University of Malta .Centre for Communication Technology Semester 1 2010‐2011 Classical Conditioning applied to influencing product attitudes Unconditioned Stimulus A model of Instrumental (or Operant) Conditioning Try Brand B dA Unrewarded Legs t ti ht L too tight Pleasant Situation Unconditioned Response Pleasant Feeling Conditioned Stimulus Product Stimulus Situation (Need goodlooking jeans) Try Brand B Try Brand C Try Brand D Unrewarded Too Tight Unrewarded Too Baggy ggy AFTER REPEATED PAIRINGS Conditioned Stimulus Product Conditioned Response Pleasant Feeling Reward Perfect fit Repeat Behavior From Schiffman & Kanuk (2004) Cognitive Learning Process Model of Consumer Behaviour Goal Purposive behavior Insight Goal achievement © McGraw-Hill 2004 © Noellie Brockdorff 2010 .

co-workers Market-controlled sources Ads. appearance. salespeople. warrantee. Subjective criteria . image Marketer’s view: Product is a bundle of attributes Evoked Set of Brands Brand B Brand F Brand M Brand I Brand E Consumer’s view: C ’ i Product is a set of consequences Functional consequences are concrete. examining.University of Malta . tangible outcomes Psychological consequences are abstract and subjective © Noellie Brockdorff 2010 . Out of stock Dissatisfaction New needs or wants Related product purchase Market-induced recognition New products Information Search Personal sources Friends. relatives.price. testing.style.Centre for Communication Technology Semester 1 2010‐2011 Sources of Problem Recognition Problem recognition is caused by difference between the consumer s ideal state and the actual consumer’s state. using Evaluation of Alternatives All available brands Brand A Brand F Brand K Brand B Brand G Brand L Brand C Brand H Brand M Brand D Brand I Brand N Brand E Brand J Brand O Evaluation Criteria Dimensions or attributes of a product or service used to compare alternatives Objective criteria . etc. displays Public sources Print ti l P i t articles. news reports t Personal experience Handling.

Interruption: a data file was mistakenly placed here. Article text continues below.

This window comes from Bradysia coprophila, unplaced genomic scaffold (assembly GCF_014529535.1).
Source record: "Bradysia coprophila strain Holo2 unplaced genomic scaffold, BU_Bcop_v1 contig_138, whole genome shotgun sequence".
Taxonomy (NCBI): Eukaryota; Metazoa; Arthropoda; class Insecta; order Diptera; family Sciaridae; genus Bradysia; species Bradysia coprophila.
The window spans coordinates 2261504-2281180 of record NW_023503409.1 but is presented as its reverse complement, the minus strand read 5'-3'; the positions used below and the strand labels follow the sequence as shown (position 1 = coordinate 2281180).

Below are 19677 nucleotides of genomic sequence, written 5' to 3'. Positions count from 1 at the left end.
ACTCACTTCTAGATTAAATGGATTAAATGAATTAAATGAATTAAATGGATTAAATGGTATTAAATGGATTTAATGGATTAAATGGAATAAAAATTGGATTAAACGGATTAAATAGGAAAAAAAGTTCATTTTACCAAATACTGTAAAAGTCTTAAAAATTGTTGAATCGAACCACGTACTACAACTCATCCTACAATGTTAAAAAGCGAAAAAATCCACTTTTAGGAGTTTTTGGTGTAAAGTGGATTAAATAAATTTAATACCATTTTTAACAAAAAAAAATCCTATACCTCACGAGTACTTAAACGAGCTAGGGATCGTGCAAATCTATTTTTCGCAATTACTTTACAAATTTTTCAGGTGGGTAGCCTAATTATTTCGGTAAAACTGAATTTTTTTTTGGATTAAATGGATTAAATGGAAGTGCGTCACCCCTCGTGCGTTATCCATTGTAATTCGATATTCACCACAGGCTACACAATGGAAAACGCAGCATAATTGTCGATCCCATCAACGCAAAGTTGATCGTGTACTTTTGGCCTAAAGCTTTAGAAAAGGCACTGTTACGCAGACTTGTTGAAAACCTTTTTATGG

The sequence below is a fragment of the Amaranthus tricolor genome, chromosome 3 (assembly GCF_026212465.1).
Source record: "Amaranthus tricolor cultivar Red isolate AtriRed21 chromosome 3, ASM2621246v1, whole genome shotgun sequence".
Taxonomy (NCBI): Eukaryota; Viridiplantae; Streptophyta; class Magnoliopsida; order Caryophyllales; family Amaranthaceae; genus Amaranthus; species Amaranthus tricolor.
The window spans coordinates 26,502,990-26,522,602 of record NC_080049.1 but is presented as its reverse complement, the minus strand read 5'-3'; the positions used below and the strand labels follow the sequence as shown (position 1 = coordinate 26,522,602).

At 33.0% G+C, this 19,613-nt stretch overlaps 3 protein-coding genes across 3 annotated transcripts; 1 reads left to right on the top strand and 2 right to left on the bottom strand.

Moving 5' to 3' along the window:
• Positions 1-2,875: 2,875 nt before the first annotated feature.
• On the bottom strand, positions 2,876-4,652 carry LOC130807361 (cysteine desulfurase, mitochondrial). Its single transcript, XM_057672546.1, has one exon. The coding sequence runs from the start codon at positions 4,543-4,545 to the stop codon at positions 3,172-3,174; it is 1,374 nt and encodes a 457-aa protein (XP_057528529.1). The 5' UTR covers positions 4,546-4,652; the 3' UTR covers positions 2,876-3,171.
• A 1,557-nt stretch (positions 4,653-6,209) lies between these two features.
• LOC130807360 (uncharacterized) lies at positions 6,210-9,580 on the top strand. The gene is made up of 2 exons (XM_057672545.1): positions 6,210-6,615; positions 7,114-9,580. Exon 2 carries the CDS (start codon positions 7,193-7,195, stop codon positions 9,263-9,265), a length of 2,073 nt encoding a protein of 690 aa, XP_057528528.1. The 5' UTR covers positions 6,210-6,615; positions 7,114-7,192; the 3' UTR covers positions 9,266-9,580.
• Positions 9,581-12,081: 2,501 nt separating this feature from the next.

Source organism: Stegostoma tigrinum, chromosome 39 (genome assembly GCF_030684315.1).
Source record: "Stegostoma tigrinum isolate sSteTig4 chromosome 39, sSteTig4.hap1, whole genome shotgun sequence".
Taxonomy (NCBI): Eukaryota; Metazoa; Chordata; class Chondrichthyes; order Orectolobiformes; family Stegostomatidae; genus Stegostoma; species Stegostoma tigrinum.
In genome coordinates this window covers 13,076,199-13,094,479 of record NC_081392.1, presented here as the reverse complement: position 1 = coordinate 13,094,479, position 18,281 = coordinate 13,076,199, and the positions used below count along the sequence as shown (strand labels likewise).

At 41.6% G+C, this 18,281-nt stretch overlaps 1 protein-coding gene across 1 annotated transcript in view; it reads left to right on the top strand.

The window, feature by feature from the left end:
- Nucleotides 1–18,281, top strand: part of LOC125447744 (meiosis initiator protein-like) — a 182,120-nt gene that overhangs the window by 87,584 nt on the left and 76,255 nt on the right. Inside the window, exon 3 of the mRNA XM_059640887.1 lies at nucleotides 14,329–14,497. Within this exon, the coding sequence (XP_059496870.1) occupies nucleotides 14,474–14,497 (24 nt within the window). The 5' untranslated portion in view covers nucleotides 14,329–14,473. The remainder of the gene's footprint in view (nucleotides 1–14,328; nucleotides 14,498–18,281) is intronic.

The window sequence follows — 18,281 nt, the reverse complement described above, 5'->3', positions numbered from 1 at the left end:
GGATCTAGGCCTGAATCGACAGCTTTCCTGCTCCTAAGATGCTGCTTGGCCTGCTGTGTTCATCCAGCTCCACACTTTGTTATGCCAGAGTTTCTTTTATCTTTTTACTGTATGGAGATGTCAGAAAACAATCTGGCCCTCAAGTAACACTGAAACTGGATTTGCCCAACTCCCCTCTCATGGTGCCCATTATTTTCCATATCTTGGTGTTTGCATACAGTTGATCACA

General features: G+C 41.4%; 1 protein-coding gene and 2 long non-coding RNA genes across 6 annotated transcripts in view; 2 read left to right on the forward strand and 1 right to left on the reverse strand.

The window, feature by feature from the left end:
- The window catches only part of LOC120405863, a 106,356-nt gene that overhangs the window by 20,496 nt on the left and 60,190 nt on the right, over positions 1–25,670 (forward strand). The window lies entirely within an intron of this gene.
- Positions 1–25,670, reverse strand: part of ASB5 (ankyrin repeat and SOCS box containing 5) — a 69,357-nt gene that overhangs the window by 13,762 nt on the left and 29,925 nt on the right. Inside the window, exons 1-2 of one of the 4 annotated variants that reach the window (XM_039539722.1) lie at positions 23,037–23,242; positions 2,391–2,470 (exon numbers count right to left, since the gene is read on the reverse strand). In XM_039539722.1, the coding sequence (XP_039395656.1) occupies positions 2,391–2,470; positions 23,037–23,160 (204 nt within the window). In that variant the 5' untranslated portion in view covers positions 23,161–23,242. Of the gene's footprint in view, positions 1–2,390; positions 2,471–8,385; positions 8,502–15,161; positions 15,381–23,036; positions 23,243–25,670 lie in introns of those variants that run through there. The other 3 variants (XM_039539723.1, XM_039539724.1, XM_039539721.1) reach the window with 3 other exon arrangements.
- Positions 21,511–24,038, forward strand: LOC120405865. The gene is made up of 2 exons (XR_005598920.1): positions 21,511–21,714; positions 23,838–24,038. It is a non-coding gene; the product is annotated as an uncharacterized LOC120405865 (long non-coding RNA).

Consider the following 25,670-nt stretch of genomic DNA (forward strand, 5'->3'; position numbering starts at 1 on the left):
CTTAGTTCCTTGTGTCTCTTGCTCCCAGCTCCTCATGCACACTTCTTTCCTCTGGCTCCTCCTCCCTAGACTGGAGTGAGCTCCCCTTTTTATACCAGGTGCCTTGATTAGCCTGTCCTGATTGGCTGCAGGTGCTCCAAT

messages. search. G.University of Malta . and are influenced by. allows us to design better communications. J. and an understanding of the factors that affect these processes. & Wisenbilt. y p p . or time givens to purchase Model of Consumer Behaviour © McGraw-Hill 2004 External Influences on Consumers Culture Final Comment The study of how people .. 2010. Kanuk L. or time givens to purchase Limited problem-solving problem solving Extensive problem-solving problem solving More expensive products Infrequent purchasing High consumer involvement Unfamiliar product class & brand Extensive thought. etc – react to. audiences. Consumer Behavior 10th ed. Recommended Reading: Schiffman L. Global Edition ISBN 978-0-13-700670-0. search.Centre for Communication Technology Semester 1 2010‐2011 Types of Consumer Decisions Routine response behaviour Low-cost products Frequent purchasing Low consumer involvement Familiar product class & brand Little thought. Subculture Social class Reference groups Situations © Noellie Brockdorff 2010 .L.consumers.